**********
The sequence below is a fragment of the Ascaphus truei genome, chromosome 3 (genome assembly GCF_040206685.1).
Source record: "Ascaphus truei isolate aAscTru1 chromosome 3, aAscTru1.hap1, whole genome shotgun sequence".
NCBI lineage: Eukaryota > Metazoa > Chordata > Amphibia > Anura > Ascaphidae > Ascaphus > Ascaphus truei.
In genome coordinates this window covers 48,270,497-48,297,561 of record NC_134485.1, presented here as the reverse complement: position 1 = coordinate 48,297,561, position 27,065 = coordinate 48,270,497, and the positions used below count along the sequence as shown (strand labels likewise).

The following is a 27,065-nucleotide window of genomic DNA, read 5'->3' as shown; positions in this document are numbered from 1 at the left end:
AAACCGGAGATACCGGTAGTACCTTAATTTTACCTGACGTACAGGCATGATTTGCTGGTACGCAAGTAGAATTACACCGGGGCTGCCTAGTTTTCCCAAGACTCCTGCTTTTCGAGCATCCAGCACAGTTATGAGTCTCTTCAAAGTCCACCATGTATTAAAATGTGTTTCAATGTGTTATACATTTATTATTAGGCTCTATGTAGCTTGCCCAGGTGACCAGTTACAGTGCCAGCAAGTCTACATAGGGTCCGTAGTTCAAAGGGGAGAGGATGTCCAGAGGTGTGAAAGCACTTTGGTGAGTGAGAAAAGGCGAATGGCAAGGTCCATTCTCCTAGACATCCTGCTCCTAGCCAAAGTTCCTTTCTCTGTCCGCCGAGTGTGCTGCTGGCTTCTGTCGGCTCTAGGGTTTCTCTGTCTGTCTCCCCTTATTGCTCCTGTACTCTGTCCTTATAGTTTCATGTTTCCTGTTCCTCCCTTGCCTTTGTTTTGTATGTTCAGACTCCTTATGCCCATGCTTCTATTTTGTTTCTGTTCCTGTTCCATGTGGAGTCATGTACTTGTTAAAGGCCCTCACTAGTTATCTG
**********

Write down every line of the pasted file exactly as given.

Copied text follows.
The sequence below is a fragment of the Ascaphus truei genome, chromosome 3 (genome assembly GCF_040206685.1).
Source record: "Ascaphus truei isolate aAscTru1 chromosome 3, aAscTru1.hap1, whole genome shotgun sequence".
NCBI lineage: Eukaryota > Metazoa > Chordata > Amphibia > Anura > Ascaphidae > Ascaphus > Ascaphus truei.
In genome coordinates this window covers 48,270,497-48,297,561 of record NC_134485.1, presented here as the reverse complement: position 1 = coordinate 48,297,561, position 27,065 = coordinate 48,270,497, and the positions used below count along the sequence as shown (strand labels likewise).

The following is a 27,065-nucleotide window of genomic DNA, read 5'->3' as shown; positions in this document are numbered from 1 at the left end:
AAACCGGAGATACCGGTAGTACCTTAATTTTACCTGACGTACAGGCATGATTTGCTGGTACGCAAGTAGAATTACACCGGGGCTGCCTAGTTTTCCCAAGACTCCTGCTTTTCGAGCATCCAGCACAGTTATGAGTCTCTTCAAAGTCCACCATGTATTAAAATGTGTTTCAATGTGTTATACATTTATTATTAGGCTCTATGTAGCTTGCCCAGGTGACCAGTTACAGTGCCAGCAAGTCTACATAGGGTCCGTAGTTCAAAGGGGAGAGGATGTCCAGAGGTGTGAAAGCACTTTGGTGAGTGAGAAAAGGCGAATGGCAAGGTCCATTCTCCTAGACATCCTGCTCCTAGCCAAAGTTCCTTTCTCTGTCCGCCGAGTGTGCTGCTGGCTTCTGTCGGCTCTAGGGTTTCTCTGTCTGTCTCCCCTTATTGCTCCTGTACTCTGTCCTTATAGTTTCATGTTTCCTGTTCCTCCCTTGCCTTTGTTTTGTATGTTCAGACTCCTTATGCCCATGCTTCTATTTTGTTTCTGTTCCTGTTCCATGTGGAGTCATGTACTTGTTAAAGGCCCTCACTAGTTATCTG